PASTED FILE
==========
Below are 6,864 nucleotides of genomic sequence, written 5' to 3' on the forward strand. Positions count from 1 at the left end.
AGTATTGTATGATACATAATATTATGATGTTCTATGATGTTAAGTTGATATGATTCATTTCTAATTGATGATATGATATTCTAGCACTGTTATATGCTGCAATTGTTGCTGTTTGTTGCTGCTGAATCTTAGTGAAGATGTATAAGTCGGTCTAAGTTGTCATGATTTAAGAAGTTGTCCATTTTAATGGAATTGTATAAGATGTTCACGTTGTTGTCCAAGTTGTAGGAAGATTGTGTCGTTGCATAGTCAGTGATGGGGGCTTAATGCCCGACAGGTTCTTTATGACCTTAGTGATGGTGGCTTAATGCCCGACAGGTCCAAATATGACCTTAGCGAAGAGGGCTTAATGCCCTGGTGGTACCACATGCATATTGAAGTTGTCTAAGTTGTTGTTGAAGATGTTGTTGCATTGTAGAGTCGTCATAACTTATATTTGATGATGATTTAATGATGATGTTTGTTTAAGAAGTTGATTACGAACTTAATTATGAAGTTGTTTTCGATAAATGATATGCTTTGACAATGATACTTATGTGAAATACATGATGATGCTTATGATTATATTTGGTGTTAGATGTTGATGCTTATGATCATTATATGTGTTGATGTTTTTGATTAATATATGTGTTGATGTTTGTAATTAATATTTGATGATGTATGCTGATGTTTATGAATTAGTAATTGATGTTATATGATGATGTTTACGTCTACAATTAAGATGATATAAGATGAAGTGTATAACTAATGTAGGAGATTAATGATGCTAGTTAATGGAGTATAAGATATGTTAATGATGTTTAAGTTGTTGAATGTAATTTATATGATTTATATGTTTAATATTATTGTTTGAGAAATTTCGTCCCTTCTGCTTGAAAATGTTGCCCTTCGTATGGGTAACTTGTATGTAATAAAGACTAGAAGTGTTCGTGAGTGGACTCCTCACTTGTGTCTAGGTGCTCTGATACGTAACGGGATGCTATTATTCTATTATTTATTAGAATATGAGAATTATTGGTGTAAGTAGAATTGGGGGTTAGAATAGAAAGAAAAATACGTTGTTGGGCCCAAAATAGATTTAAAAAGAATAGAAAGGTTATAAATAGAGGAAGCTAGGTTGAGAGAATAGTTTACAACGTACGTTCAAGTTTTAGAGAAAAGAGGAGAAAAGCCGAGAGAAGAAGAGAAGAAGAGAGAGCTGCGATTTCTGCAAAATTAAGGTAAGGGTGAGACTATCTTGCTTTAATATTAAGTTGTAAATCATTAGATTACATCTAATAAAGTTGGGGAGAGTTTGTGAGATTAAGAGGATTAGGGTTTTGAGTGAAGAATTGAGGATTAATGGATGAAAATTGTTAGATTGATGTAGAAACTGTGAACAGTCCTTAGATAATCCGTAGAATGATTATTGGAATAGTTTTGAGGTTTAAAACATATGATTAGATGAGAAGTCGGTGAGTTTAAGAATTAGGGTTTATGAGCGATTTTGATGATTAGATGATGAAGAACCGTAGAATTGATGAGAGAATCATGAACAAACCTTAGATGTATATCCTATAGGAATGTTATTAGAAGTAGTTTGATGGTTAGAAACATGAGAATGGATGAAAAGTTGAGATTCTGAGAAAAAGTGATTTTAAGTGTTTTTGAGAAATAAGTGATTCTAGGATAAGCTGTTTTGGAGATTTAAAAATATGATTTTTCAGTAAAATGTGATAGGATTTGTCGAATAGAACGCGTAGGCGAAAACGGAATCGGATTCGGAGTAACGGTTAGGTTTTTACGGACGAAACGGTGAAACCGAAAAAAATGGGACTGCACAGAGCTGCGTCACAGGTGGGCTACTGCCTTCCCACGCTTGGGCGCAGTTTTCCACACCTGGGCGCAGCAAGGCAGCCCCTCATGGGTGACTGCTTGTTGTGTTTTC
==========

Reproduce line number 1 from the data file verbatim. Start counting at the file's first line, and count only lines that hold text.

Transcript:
Below are 6,864 nucleotides of genomic sequence, written 5' to 3' on the forward strand. Positions count from 1 at the left end.